Movies about Africa

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Apr 7th, 2004, 08:40 AM
  #1
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Movies about Africa

There's a great thread running now on the Europe forum about the best movies set in your favorite city in Europe. Because I will be taking my wife and two boys to South Africa for the first time this summer, and although I know this has been asked in one form or another before, I would still like to get some fresh ideas.

So, what movies can you recommend for wetting my family's appetite for Southern Africa, and in particular for Capetown and safari in South Africa? For that matter, if you have some thoughts about great books for teenage boys I'd welcome those too.
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Apr 7th, 2004, 09:12 AM
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This is a great question, and I hope someone comes up with interesting suggestions. I'd love to see them too!

I guess the classic book would be Alan Paton's "Cry the Beloved Country". Oprah's book club just read this last winter, so there may still be book club notes on her website.

And a favorite of mine, about wildlife and conservation is "Cry of the Kalahari"--it is about Botswana, but a totally engaging story about a husband/wife team who go to Botswana to do research on wildlife. This is the book that made me fixed on going to southern Africa....

I find much of the literature by South Africans very dark...and not necessarily appropriate for kids. (I'm thinking of J.M. Coetzee and Nadine Gordimer for example.)

People have recommended Kaffir Boy but I haven't read it...it has been compared to Manchild in the Promised Land and is about growing up in a black township under apartheid...perhaps you should check to see if it is age-appropriate for your boys? Completely different--it's an animal story-- is Jock of the Bushveld. Might be fun for younger kids. And heavier, but relevant, might be Nelson Mandela's autobiography?

Other stuff I can think of is about East Africa-- "Nowhere in Africa" is a recent film about a German Jewish family who move to Kenya to escape the holocaust...it is told from the point of view of their young daughter. Very beautiful...and still relevant to the "living in the bush in Africa" theme. (available on video). Flame Trees of Thika is a beautiful little book-- again told by a young girl, about her family moving out to the bush in Kenya in the 1930s.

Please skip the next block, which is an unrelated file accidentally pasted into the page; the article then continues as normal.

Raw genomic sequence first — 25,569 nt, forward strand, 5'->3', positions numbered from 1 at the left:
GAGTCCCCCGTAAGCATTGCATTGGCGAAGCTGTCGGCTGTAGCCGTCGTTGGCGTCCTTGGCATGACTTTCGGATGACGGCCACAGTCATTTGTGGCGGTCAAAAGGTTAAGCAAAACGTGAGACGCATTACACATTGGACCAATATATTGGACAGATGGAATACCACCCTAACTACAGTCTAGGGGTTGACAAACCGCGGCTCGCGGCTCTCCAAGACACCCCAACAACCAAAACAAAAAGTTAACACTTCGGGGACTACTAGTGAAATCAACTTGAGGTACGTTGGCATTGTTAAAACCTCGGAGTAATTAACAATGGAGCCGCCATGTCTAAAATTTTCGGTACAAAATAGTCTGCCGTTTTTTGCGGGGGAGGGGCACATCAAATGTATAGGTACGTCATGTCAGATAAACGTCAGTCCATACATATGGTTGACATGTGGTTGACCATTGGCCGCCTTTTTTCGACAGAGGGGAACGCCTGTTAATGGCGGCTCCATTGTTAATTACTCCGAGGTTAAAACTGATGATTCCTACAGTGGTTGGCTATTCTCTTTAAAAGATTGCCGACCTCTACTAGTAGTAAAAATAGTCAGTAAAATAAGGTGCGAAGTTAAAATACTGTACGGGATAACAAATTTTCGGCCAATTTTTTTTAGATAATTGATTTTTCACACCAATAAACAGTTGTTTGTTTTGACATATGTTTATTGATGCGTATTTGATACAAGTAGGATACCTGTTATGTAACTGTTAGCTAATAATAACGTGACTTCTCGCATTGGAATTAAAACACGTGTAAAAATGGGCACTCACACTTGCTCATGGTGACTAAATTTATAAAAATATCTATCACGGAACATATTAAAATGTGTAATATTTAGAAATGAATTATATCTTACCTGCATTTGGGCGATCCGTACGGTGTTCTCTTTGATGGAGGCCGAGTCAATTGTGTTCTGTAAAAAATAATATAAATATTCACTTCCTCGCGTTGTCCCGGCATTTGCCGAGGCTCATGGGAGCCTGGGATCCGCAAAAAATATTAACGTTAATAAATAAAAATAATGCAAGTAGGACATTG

And lightweight, but fun and culturally interesting for everyone might be the "Number One Ladies Detective Agency" series by Alexander McCall. Mysteries...set in modern Botswana, solved by Mma Ramotse, the only "lady detective" in Botswana.

Would love to see everyone's suggestions here!





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Apr 7th, 2004, 11:16 AM
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I would add "My Pride and Joy," by George Adamson, "Jambo Mama," by Melissa Atwood, "Dangerous Beauty" by Mark Ross, "Facing the Lion," by Joseph Lemasolai Lekuton, "Dancing with the Witchdoctor" by Kelly James and "The Worlds of a Masai Warrior," by Tepilit Ole Saitoti - to name a few.
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Apr 7th, 2004, 11:19 AM
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As far as movies: ?Out of Africa?,
?Born Free?, ?Living Free?,
?To Walk with Lions?,
?Nowhere in Africa? (German with English subtitles),
?The Ghost and The Darkness?,
?The Lion King? (for children),
?Jock ? A True Tale of Friendship? (for children).

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Apr 7th, 2004, 11:20 AM
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Oops - those are supposed to be quotation marks or hyphens instead of question marks all over the place. Well, that ought to teach me to cut and paste!
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Apr 8th, 2004, 07:43 AM